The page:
Wide variation in performance, weight and recyclability in lightweighted bottles is found.
The trend toward lightweighting in water bottles has been around for some time. And with the 2017 report from the Beverage Marketing Corp. stating that Americans consume more bottled water than soft drinks, lightweighting the PET bottles will continue to be an area of focus.
Lightweighting means less material used and can overall reduce a company’s carbon footprint. But what about when it comes to recyclability? A new study from Plastics Technology Inc. (not us the magazine) claims that while these bottles might meet consumer expectations for convenience and price, they may not minimize the carbon footprint.
Since the early 2000s, the weight of a 0.5 L (16.9oz.) water bottle has reportedly been reduced in half and technological enhancements have enabled cost reduction and contributed to positive environmental impact. However, the study found a wide variation in performance, weight and recyclability in the bottles it examined. All of the packages were commercially-produced for consumers and procured from retail store shelves in the U.S., Europe and India.
Lighter weight, design and label choices have an impact on post-consumer recovery, the study claims. While weight reduction results in a lower carbon footprint, it was found that ultra-lightweight bottles can negatively impact the effectiveness of post-consumer package waste sorting and recycling systems. PT followed up with PTI regarding this statement and the company responded via email:
Reducing the weight of the bottle increases the gross number of bottles in a bale since they are sold by the ton. This translates into a lower yields as compared to bales a few years ago. In addition, the increased bottles in a bale will result in more non-PET bottles in the same bale also reducing yields. Lighter bottles also cause inefficiencies in mechanical separation processes such as thin and lighter flakes lost with labels during elutriation and flattened bottles being sorted as sheet and film. Then when you add in the other issues related to colors and labels, discussed in the paper, it becomes a collective set of realities that can negatively impact the effectiveness of post-consumer waste sorting and recycling systems.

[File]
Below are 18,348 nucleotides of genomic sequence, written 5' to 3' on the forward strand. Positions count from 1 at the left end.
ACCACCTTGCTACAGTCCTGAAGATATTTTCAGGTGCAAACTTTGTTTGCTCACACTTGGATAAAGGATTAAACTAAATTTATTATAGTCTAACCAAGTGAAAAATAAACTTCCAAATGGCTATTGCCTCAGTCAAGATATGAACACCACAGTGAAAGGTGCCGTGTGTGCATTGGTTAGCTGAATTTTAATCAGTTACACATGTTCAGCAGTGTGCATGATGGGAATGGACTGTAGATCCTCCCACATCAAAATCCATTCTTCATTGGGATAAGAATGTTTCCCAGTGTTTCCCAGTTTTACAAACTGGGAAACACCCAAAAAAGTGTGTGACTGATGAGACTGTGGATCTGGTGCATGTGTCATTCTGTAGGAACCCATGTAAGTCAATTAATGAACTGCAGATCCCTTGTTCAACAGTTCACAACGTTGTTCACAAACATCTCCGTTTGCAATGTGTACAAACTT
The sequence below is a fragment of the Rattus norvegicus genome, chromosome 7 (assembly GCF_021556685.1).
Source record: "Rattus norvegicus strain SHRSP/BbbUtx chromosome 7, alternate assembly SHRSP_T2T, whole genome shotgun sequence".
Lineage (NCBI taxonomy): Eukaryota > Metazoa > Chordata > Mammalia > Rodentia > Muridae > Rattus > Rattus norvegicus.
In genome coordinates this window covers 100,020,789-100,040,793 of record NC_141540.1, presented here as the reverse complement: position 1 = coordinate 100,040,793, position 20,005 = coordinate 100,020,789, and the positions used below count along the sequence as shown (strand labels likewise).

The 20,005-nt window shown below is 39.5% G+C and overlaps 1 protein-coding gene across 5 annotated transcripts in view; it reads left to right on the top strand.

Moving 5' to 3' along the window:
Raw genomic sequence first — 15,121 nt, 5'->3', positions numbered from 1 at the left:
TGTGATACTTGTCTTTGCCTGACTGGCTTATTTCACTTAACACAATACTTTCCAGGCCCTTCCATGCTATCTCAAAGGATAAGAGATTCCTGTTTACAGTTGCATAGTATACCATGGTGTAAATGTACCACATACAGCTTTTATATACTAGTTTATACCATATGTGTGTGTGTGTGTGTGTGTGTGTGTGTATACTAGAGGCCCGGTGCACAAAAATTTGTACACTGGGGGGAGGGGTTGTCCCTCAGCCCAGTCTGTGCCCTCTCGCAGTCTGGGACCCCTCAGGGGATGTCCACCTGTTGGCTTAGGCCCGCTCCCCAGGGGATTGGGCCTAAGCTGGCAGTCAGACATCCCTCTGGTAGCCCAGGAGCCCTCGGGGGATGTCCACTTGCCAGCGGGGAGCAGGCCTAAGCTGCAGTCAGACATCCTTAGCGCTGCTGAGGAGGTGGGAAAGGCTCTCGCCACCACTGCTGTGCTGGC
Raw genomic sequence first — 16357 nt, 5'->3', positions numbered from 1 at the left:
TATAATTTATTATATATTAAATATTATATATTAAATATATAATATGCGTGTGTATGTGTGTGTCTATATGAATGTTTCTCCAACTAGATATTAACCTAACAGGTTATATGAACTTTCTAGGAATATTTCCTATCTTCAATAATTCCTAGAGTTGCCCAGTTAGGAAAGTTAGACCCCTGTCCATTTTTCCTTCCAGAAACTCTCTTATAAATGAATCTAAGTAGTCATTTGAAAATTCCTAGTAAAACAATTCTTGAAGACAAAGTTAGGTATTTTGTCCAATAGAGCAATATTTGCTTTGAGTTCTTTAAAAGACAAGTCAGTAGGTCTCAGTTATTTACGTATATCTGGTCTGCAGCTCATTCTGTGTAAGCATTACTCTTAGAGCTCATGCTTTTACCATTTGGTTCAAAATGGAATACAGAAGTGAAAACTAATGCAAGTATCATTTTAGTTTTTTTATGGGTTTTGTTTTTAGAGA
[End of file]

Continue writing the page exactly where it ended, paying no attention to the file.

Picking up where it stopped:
Five out of the seven U.S. bottle samples and four out of the six European samples would have some issue during the recycling process, the study claims. In some scenarios, the PET package design had strong shelf presence and met the functional requirements. However, the bottle color, label, glue or ink components had a significant impact on package recyclability, the report stated.
The conclusion of the study is that while lightweight bottles do communicate a positive environmental message to consumers, decisions in the design phase must meet the physical performance, and components such as labels, inks and closures must be a focus to understand its impact on the waste stream.